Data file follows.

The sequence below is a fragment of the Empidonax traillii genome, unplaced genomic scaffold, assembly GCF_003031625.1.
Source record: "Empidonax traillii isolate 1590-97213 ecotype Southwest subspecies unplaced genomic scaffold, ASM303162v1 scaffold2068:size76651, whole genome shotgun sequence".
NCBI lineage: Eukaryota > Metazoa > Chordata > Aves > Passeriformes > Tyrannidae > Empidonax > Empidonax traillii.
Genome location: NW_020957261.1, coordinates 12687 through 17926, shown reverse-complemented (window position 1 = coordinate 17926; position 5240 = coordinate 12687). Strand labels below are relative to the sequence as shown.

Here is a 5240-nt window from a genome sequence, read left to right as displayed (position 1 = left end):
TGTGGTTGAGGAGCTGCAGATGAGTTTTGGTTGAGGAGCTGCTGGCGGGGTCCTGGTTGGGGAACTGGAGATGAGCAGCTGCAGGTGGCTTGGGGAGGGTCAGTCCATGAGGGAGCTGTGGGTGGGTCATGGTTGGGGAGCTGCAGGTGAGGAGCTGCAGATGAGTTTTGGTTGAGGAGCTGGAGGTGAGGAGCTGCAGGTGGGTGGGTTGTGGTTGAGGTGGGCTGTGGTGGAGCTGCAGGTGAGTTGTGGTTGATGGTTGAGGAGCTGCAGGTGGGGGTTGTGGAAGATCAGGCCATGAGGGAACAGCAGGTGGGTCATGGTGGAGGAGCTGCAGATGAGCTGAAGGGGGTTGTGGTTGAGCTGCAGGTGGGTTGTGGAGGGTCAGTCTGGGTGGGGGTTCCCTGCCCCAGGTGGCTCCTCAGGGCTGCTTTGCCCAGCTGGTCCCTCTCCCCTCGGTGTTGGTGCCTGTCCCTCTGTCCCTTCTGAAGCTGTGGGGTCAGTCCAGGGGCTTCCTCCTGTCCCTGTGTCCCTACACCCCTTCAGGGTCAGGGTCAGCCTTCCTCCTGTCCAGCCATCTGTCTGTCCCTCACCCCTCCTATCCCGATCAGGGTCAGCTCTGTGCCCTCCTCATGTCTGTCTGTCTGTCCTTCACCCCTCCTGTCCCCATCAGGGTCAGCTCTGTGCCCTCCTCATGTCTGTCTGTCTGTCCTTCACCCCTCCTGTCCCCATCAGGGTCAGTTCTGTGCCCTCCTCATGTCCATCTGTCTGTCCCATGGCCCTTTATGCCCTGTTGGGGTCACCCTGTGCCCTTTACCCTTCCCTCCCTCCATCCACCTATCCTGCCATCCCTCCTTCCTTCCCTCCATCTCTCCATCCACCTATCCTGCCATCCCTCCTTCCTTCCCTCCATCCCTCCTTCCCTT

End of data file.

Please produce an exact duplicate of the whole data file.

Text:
The sequence below is a fragment of the Empidonax traillii genome, unplaced genomic scaffold, assembly GCF_003031625.1.
Source record: "Empidonax traillii isolate 1590-97213 ecotype Southwest subspecies unplaced genomic scaffold, ASM303162v1 scaffold2068:size76651, whole genome shotgun sequence".
NCBI lineage: Eukaryota > Metazoa > Chordata > Aves > Passeriformes > Tyrannidae > Empidonax > Empidonax traillii.
Genome location: NW_020957261.1, coordinates 12687 through 17926, shown reverse-complemented (window position 1 = coordinate 17926; position 5240 = coordinate 12687). Strand labels below are relative to the sequence as shown.

Here is a 5240-nt window from a genome sequence, read left to right as displayed (position 1 = left end):
TGTGGTTGAGGAGCTGCAGATGAGTTTTGGTTGAGGAGCTGCTGGCGGGGTCCTGGTTGGGGAACTGGAGATGAGCAGCTGCAGGTGGCTTGGGGAGGGTCAGTCCATGAGGGAGCTGTGGGTGGGTCATGGTTGGGGAGCTGCAGGTGAGGAGCTGCAGATGAGTTTTGGTTGAGGAGCTGGAGGTGAGGAGCTGCAGGTGGGTGGGTTGTGGTTGAGGTGGGCTGTGGTGGAGCTGCAGGTGAGTTGTGGTTGATGGTTGAGGAGCTGCAGGTGGGGGTTGTGGAAGATCAGGCCATGAGGGAACAGCAGGTGGGTCATGGTGGAGGAGCTGCAGATGAGCTGAAGGGGGTTGTGGTTGAGCTGCAGGTGGGTTGTGGAGGGTCAGTCTGGGTGGGGGTTCCCTGCCCCAGGTGGCTCCTCAGGGCTGCTTTGCCCAGCTGGTCCCTCTCCCCTCGGTGTTGGTGCCTGTCCCTCTGTCCCTTCTGAAGCTGTGGGGTCAGTCCAGGGGCTTCCTCCTGTCCCTGTGTCCCTACACCCCTTCAGGGTCAGGGTCAGCCTTCCTCCTGTCCAGCCATCTGTCTGTCCCTCACCCCTCCTATCCCGATCAGGGTCAGCTCTGTGCCCTCCTCATGTCTGTCTGTCTGTCCTTCACCCCTCCTGTCCCCATCAGGGTCAGCTCTGTGCCCTCCTCATGTCTGTCTGTCTGTCCTTCACCCCTCCTGTCCCCATCAGGGTCAGTTCTGTGCCCTCCTCATGTCCATCTGTCTGTCCCATGGCCCTTTATGCCCTGTTGGGGTCACCCTGTGCCCTTTACCCTTCCCTCCCTCCATCCACCTATCCTGCCATCCCTCCTTCCTTCCCTCCATCTCTCCATCCACCTATCCTGCCATCCCTCCTTCCTTCCCTCCATCCCTCCTTCCCTT